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Re: [css-d] Hello - new list member with beginner css questions

Sent by aardvark on 31 January 2002 17:05

> From: drt - lists [EMAIL-REMOVED]>
> Letting me know about <span> was a great step forward. I have figured
> out how to add classes to existing tags, but when I only wanted to
> apply a color, it didn't seem to make sense o use the other tags I had
> listed.

a valid point, as long as you understand that you are adding mark-
up for no other pupose than to style...

> > since the sole purpose of that <span> is to apply a style, it's as
> > bad as having a <font> (IMO)...  what happens if you don't want it
> > styled anymore?  do you cut all the <span> as if they were <font>s,
> > or just unstyle the class in your CSS?
> Very valid point. I would use this in a limited fashion, and the
> suggestion for naming the class something descriptive, other than by a
> color name makes lots of sense.


> I expect that in general, I would use the properly defined tag for the
> proper function - e.g. H4 with a class of say pagehead for adding
> color to specific places on the top part of the page. It was the
> changing color (or one single font attribute) that was very much
> confusing me.

gotcha... although there's a whole new discussion of proper use of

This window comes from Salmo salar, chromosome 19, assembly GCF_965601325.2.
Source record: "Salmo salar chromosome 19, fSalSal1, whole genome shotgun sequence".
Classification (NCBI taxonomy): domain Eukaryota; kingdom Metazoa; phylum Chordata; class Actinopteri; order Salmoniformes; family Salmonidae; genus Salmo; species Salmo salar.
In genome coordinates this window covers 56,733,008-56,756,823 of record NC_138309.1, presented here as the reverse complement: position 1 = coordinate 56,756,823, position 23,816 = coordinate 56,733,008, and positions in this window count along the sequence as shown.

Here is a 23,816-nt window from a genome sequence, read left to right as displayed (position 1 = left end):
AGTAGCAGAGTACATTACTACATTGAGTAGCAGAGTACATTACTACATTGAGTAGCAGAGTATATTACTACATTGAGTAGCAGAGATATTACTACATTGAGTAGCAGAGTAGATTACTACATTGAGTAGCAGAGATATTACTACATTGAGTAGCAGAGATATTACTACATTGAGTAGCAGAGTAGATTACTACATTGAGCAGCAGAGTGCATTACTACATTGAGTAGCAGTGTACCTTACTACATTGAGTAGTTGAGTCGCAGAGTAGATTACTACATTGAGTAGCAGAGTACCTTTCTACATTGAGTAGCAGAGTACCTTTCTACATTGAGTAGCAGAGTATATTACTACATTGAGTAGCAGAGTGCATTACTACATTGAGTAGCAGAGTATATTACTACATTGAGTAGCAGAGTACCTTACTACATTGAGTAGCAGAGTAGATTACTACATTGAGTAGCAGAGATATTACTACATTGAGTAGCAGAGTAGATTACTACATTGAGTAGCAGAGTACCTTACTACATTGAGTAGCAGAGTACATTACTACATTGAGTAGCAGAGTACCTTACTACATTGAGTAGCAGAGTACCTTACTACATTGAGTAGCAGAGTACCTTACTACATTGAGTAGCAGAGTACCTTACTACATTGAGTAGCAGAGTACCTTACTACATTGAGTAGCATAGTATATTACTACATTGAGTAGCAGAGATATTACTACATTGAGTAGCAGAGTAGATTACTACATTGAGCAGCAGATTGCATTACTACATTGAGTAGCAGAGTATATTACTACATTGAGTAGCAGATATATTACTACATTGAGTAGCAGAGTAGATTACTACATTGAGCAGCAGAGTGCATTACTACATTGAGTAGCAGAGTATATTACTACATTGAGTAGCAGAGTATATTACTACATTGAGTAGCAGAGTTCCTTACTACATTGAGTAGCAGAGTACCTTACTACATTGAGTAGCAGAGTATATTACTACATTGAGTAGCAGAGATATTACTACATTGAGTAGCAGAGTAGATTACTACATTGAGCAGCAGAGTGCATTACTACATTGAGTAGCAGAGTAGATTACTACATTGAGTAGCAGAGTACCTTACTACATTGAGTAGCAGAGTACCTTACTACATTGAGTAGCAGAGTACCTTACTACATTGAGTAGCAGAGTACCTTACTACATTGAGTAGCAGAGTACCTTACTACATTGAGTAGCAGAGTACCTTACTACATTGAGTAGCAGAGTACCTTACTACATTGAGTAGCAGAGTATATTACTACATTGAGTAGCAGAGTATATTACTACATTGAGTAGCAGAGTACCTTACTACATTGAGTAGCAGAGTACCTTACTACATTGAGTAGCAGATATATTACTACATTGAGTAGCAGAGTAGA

<h#> that i won't get into (it's not CSS, and it's been covered at 
evolt recently anyway)...

> > the point is, and not a lot of people completely agree with me on
> > this, your markup should do two things:
> > 
> > - impart structure (like your <div>s in a CSS layout, or your <h#>
> > tags do to imply hierarchy)
> I think I just read someplace that you are not supposed to use <div>
> anymore either? Can this be true?

i doubt it... there's no other level generic block-level element 

> > - impart syntactical/semantic meaning (like <em> and <strong>
> > do, or better yet, <abbr>, <acronym>, <cite>, etc.)
> What is the benefit of the latter tags over the former ones? I have
> removed most of my <B> tags and replaced them with <strong> already.

semantics... supposedly screen readers can say the words 
differently... the <b> is strictly visual, while the <strong> can be 
visual but also implies importance to the content instead of just 
font weight... etc...

> A final question, for my footer navigation (the whole site will be
> changing in a few months, but I felt adding and learning CSS now is a
> good step towards a complete redesign) I would like to have smaller
> text and no underline for visited or link (but show the underline for
> hover and active).
> So I believe I would have the following in my stylesheet
> a:link      {text-declaration: none}
> Or should I do something like:
> a:footer:link      {
>     text-declaration: none
>     font-size: .83em
> }

i never set size in the a:link/visited/etc...  i usually define a class, 
and take it from there... since the only thing i use the pseudo-
classes for is usually color and underline, i only include those 
attributes (or the ones i'm using)... so i might have:

a.footer		{ font-size : 42em ; }

a.footer:link	( color : #d00d00 ; }

(yes, that's a fake color)
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